For a brief moment this winter the sun came out in Sydney and, for a few days, conditions were ideal for cycling. Alas, that period also coincided with an enforced break from cycling. Here’s a quick explanation…


– A blog and video by Rob Arnold



It had been considered for months: a holiday with a camper van loaded with bikes and cycling equipment. The destination was unknown, but the quest was to go somewhere – anywhere – that the sun was shining and the roads were largely free of traffic and traffic lights. Eventually the right time arrived and we reserved a two-berth ‘Escape’ van from Let’s Go.

My 17-year-old and I set off on a Saturday morning, destination still unknown.

Inside the van were three bikes: my Focus Izalco Max, plus a couple of gravel bikes – a Canyon Grail for me and a Trek Checkpoint for my son (and maybe even vice-versa, for the sake of comparison).

I’d also packed a range of product that I’d been sent for review that I’d hoped to film, photograph and consider while on what was to be a six-day cycling holiday. In the mix of boxes was a POC Ventral Lite helmet, some new winter cycling kit from Santini, new shoes (the Ultimate from Nimbl and Surge Pro by Giant) and a few other bits and pieces that I was looking forward to using.

The BOM suggested that, in all directions, it was going to be “80-90 percent chance of rain” and the radar images confirmed that forecast. With this in mind, we aimed in a direction I don’t often take when going on a road trip in a car: south.

Of course, I’ve been south from Sydney before but never ventured any further along the coastline than Ulladulla. Within a few hours, I’d realise what a stupid mistake this has been. As Sydney fades into the distance the vistas get more spectacular, the traffic lighter, and great trails for gravel riding become more regular.

Our first stop was Sublime Point just north of Wollongong, but only so that I could literally point out the course for the road races of the upcoming world championships to my son. He was impressed, as anyone who has ever visited the lookout always is.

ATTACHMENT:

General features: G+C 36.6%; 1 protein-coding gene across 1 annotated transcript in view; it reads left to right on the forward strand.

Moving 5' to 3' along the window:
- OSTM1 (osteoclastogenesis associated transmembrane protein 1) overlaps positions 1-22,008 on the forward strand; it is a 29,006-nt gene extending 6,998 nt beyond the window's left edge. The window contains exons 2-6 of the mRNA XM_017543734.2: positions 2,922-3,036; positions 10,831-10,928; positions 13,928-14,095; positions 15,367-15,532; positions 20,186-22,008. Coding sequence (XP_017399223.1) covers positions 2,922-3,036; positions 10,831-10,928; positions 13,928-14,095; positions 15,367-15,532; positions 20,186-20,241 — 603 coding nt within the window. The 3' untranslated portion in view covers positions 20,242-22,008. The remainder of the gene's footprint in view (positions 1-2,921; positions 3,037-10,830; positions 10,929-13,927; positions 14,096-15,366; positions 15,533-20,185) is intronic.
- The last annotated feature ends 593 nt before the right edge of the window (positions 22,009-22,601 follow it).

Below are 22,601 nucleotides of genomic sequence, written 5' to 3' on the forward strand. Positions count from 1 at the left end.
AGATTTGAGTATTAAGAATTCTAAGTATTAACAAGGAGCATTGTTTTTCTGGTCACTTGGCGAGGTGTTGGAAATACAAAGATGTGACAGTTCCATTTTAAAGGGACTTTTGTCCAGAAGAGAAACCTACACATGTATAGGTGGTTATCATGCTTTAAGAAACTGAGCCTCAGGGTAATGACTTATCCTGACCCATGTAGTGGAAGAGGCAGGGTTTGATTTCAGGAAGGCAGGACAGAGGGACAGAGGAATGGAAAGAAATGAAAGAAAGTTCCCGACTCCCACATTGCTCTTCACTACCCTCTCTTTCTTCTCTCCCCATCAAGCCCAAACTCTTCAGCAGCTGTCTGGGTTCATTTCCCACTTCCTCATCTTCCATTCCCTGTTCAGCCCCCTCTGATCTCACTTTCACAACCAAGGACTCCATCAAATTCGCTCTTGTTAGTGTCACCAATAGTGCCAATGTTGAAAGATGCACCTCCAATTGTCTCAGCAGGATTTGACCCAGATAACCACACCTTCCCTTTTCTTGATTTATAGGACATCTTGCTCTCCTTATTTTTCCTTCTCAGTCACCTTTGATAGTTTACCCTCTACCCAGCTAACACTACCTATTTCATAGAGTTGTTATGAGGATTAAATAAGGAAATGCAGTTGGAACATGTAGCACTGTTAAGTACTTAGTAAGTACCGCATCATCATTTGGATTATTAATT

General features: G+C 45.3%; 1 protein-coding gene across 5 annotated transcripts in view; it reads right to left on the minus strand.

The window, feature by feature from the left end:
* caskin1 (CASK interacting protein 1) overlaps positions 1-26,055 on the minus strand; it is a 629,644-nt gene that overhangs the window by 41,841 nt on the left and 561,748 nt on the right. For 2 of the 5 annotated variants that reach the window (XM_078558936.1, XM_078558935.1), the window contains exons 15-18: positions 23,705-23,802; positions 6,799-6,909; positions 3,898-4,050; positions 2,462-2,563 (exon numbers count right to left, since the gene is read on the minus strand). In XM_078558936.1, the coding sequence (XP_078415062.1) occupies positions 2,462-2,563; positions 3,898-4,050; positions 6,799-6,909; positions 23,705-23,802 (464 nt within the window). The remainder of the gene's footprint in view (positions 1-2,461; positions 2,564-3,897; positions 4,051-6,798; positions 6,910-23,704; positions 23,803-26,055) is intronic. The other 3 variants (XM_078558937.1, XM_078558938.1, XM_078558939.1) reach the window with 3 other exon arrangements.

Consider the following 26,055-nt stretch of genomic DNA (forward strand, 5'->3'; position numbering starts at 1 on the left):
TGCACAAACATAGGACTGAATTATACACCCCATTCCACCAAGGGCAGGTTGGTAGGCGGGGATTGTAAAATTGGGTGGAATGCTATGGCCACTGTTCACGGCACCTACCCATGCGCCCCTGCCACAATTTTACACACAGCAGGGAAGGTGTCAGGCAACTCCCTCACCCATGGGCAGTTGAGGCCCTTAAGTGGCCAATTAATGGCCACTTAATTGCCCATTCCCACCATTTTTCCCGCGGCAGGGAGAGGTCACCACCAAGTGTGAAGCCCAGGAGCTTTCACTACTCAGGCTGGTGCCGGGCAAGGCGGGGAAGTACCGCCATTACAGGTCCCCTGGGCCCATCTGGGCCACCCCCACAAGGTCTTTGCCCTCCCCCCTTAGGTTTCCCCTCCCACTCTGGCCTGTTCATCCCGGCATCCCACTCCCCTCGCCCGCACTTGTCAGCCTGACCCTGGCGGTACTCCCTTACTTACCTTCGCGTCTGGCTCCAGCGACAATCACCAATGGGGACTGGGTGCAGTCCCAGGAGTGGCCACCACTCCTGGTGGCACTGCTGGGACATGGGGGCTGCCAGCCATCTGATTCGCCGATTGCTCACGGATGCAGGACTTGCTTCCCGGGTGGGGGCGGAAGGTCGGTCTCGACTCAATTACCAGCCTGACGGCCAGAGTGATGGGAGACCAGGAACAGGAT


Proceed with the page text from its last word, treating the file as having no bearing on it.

This is a spectacular place to see the coastline, and a reminder of why The ’Gong is a great place to ride a bike. It’s the only UCI Bike City in the southern hemisphere, a tag that requires a certain level of infrastructure (for UCI approval) as well as the staging of at least one world championships (coming soon).

Onwards we drove and the weather didn’t improve but there was hope that the rain would soon abate and the cloud cover lift. Ever the optimist, I suggested we’d “be fine, don’t worry”. With a teenage soundtrack selected on Spotify the road trip was underway and we agreed to drive until 3.30 and then decide where we’d set up camp for the night.

Eventually we rolled into Merry Beach, after taking a left turn a little beyond Ulladulla. Using the Let’s Go app (which offers hundreds of campsite recommendations) we booked into a beachfront setting and within minutes the van was set up, rear doors facing the ocean, and with a mob of kangaroos for company.

Dinner was cooked, bikes were prepped, WiFi connected, TV tuned in… and we were ready for the broadcast of the Tour de France later in the evening. #VanLife seemed to agree with us: we were warm, dry and comfortable… but it was blowing a hooley outside and the rain showers continued. Little did it matter. It was a trip away… the company was good and there was an optimistic mood about the adventure that had finally begun.

Eventual destination: Bermagui

We got an early start the next morning and, after a short drive, enjoyed a hearty (second) breakfast in Moruya (“pie-and-sauce thanks” – it was road trip after all) followed by brunch at a lookout in Narooma (tuna sashimi). The clouds were lifting and even though the wind was still blowing, it seemed as though conditions may clear by the time we were ready to ride.

While taking in the beauty of Wallaga Lake, we consulted the Let’s Go app one more time and determined that Bermagui would do nicely for our second night away. A quick phone call and our camp site was booked, and we were ready to settle down again, then kit up and hit the trails.

By the second stop we were already veterans of setting up the camper and all was in position by early afternoon. The bikes were unloaded and the trails we saw as we drove into Bermagui were calling.

Time to ride

Like many towns around Australia these days, there has been considerable investment made into cycling infrastructure and we followed the bike path back to the north of town. When it suddenly stopped, we kept rolling… trying to determine where to go next.

We rode on for a few more minutes, crested a small hill on a road aiming towards the coast then sped up for the descent. Halfway down, my son spotted what he thought was a trail on the left of the road and, with minimal notice (ie. “let’s go that way”) he turned… and I slammed straight into him at around 45km/h.

He held the bike up, but I wasn’t so lucky. My handlebars turned, his top tube hit my front brake, the callipers locked up and I somersaulted onto the rough bitumen below.

Landing with a thud on my left hip, I immediately knew it wasn’t good.

“I’m so sorry,” he declared. “Are you okay?”

“No,” I gasped. “I’m really, really sore.”

Crawling off the road, we both noted that we were lucky it was a quiet road, that there was no traffic, and – of course – that my bike was okay.